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19

The Nicene Creed is a long-standing tradition in Christianity, and "defines the mainstream definition of Christianity for most Christians". It has been independently accepted by the Catholic, Eastern Orthodox, Lutheran (pdf link), and plenty of Protestant churches. Joshua Christian seems to have presented a fanciful (or at least misleading) view of the ...


18

Tertullian One early, clear indication of the doctrine of the personhood of the Holy Spirit appears in Tertullian's work, Against Praxeas, dated around AD 215,1 saying: [W]hile the mystery of the dispensation is still guarded, which distributes the Unity into a Trinity, placing in their order the three Persons— the Father, the Son, and the Holy Ghost: ...


14

One could perhaps say that the dogmatic definition of papal infallibility as expressed at Vatican I is the Church's formal way of dealing with this tension. The case of Pope Honorius has of course been debated for centuries and was brought up prior to Vatican I as an argument against papal infallibility. The old Catholic Encyclopedia has a helpful summary of ...


11

No, none of the ecumenical councils prohibit slavery, or deal with the subject to any significant extent. The closest connection to slavery that I have found in the ecumenical councils is the Council of Chalcedon (fourth ecumenical council, AD 451), which ratified as ecumenical the canons of the Synod of Gangra (340). This local council condemned several ...


8

Writings Very early. At least as early as Justin Martyr, in The First Apology (~AD 150): For they proclaim our madness to consist in this, that we give to a crucified man a place second to the unchangeable and eternal God, the Creator of all; for they do not discern the mystery that is herein, to which, as we make it plain to you, we pray you to give ...


7

Background There are several key details missing from the existing answers. Despite offering a bounty on this question to see about getting some more complete answers, no additional answers were offered and existing answers were not revised. I therefore awarded the bounty to philipthegreat's well written answer. Because the additional details I was looking ...


7

The Nestorians are a good example for the latter two councils. There were a few attendees from the non-Greek east, groups that would later be called Nestorians. There was at least two, Jacob of Nisibis and another bishop named John. The eastern church "officially" accepted Nicea in 410 at the council of Isaac though the Nestorian schism happened soon after. ...


6

When framed in terms of what can't be found in the Bible: Almost nothing can't be found in the Bible / You can find almost anything in the Bible. A wide variety of established beliefs are "Biblical" because, like most any non-technical document, it's vastly multi-interpretable. (And even technical language is multi-interpretable.) The creeds primarily ...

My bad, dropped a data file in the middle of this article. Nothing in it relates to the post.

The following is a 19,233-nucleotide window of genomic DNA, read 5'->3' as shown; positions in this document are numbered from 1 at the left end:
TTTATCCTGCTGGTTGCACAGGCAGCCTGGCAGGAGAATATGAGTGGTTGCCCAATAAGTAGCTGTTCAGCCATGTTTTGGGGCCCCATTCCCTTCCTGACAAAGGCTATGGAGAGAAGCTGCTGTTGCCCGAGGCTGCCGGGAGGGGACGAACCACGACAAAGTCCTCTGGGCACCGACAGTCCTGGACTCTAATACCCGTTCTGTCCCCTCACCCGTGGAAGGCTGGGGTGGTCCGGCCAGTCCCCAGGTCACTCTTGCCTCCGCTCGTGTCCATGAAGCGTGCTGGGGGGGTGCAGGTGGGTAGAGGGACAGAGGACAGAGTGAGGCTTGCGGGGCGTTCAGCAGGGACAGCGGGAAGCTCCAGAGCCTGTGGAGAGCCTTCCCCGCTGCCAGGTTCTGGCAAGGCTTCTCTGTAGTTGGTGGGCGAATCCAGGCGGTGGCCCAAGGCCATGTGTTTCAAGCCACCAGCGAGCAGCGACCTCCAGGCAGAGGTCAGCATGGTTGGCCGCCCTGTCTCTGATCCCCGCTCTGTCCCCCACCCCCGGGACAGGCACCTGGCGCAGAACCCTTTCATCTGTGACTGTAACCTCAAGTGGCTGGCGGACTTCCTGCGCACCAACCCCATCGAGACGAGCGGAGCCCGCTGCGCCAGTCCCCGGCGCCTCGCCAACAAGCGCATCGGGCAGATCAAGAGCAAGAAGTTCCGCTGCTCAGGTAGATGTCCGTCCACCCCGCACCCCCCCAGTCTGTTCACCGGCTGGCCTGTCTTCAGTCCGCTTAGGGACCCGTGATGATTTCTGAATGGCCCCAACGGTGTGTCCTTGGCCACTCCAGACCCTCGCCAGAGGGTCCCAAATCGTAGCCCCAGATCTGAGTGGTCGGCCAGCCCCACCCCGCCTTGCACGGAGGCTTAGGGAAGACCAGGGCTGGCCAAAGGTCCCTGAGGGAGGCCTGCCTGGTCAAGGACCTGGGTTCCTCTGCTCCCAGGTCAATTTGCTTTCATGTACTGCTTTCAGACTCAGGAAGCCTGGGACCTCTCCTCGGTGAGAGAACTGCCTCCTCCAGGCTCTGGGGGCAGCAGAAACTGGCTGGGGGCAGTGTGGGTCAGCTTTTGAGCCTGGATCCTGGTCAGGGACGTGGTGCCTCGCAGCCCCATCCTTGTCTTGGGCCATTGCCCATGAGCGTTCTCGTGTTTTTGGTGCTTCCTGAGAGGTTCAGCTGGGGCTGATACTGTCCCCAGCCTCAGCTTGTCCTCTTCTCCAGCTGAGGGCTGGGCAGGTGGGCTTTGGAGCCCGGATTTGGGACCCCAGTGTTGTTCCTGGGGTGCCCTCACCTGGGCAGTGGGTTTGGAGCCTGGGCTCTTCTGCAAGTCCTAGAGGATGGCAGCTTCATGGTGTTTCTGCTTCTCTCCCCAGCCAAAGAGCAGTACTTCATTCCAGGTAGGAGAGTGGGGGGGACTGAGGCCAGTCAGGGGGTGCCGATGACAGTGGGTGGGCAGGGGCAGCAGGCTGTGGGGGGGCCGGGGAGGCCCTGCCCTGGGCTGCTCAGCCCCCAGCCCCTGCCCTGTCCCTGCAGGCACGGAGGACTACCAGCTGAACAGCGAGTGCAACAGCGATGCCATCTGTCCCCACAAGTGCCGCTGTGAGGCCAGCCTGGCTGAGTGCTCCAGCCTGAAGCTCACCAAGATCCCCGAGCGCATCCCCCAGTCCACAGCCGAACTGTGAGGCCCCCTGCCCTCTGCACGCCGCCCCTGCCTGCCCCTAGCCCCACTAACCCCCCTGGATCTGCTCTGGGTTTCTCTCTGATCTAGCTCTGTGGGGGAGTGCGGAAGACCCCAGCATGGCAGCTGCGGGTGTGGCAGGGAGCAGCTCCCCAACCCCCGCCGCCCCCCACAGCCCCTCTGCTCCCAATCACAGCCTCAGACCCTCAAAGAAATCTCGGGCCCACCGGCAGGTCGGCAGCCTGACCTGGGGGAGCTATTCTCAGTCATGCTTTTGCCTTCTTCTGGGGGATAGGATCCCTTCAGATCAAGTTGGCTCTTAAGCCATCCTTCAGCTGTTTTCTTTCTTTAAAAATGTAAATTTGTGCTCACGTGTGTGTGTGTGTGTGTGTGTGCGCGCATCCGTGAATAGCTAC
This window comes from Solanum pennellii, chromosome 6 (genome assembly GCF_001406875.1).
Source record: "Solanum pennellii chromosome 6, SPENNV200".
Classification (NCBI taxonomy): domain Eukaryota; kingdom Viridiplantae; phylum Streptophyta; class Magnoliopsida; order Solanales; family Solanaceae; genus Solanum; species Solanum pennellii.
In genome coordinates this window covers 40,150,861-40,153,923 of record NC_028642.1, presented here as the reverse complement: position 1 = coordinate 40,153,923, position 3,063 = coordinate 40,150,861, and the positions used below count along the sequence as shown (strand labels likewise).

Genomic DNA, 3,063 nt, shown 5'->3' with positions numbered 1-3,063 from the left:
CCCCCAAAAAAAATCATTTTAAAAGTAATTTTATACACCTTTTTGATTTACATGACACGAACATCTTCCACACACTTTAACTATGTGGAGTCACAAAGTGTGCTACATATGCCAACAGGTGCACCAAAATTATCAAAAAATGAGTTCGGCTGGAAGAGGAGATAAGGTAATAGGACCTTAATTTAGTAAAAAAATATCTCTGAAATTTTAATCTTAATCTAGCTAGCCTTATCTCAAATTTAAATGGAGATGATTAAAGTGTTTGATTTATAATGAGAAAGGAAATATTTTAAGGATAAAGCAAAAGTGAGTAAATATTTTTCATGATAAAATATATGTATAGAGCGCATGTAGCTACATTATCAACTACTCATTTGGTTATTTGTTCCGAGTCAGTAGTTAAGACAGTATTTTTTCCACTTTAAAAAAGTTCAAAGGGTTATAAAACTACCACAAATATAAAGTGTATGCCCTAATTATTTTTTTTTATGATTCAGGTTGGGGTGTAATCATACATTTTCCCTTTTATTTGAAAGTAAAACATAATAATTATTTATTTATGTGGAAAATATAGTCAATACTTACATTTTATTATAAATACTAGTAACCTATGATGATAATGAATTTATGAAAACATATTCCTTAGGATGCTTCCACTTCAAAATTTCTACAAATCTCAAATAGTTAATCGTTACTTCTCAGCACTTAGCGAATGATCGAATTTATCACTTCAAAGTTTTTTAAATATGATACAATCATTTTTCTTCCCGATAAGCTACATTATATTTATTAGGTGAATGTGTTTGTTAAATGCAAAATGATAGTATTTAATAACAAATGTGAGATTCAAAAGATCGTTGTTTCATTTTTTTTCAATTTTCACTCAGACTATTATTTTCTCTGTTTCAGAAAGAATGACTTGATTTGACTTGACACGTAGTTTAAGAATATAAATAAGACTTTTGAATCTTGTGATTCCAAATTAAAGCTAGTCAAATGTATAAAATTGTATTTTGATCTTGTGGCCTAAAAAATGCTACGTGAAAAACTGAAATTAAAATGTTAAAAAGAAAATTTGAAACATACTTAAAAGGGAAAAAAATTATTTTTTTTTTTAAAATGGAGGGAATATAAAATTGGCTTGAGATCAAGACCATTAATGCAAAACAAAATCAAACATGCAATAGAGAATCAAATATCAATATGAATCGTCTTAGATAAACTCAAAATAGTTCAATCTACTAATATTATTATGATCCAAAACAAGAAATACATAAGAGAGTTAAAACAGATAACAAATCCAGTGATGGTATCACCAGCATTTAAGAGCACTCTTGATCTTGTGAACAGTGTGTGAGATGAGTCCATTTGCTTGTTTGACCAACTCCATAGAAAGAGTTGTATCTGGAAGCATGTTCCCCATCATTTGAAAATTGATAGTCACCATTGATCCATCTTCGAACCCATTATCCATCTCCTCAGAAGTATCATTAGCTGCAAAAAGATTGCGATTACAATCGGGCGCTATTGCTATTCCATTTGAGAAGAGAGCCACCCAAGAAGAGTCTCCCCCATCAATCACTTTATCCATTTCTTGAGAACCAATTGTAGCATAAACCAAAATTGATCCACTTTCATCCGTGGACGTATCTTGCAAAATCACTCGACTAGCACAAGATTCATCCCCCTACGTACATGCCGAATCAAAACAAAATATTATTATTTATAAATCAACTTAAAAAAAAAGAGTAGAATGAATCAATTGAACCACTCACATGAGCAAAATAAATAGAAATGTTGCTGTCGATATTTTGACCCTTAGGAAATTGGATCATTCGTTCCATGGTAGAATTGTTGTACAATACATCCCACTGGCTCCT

6

Historically, there have been four sources of theology: Scripture Tradition Reason Experience. This formulation goes back quite a ways. Scripture is always first, Tradition is always second, and reason and experience are a distant third and fourth. The fun comes in when one realizes that it is not possible to read Scripture without a tradition. As a very ...


6

God's unchanging nature is something fundamental in scripture, before there ever was a church council or New Testament tradition. It is not based on a Greek concept of perfection but a biblical concept of God. For I the Lord do not change (ESV, Malachi 3:6) To ask when it first showed up in church father writings would probably be the same as asking when ...


5

The First Four Councils The main, but only the main, conclusions of each of the first four Ecumenical Councils were specifically endorsed by both Calvin and Luther personally. These 4 councils are also mentioned by name in the (Calvinist) Second Helvetican Confession, Chapter 11 . The doctrines themselves are also in the Westminster Confession ...


5

A formal definition by a council is not always the first instance something was accepted as true (or as a sacrament). Often the council reacted to an attack on an already accepted tenet of faith. Because the attack, the position of the Church had to be officially defined, in order to be formally defended. There are patristic sources, among whom Augustine, ...


5

The most important early Church documents that relate to the history of the First Council of Nicaea written by contemporaries of the period are, I think, the Acts and Canons of the Council; the Ecclesiastical Histories of Eusebius (263-339); and the writings of Athanasius (296-373). Most of the Acts of the Council have not survived (the Nicene Creed is an ...


5

Not many direct statements about the lack of canonization of those books were made during the specified time. But a few statements were made. The canon list in the Muratorian Fragment, dating to about 170, mentions the Shepherd of Hermas, saying that it "cannot be read publicly to the people in church" because "it is after [the apostles'] time": Hermas ...


5

In general, Protestants don't think about the early church canon laws much at all! Protestants endorse the ecumenical creeds, and they accept the councils' judgements of heretics, but that's about the extent of our engagement with the ecumenical councils. In my four year MDiv degree I don't think we discussed the canons at all, even in the early church ...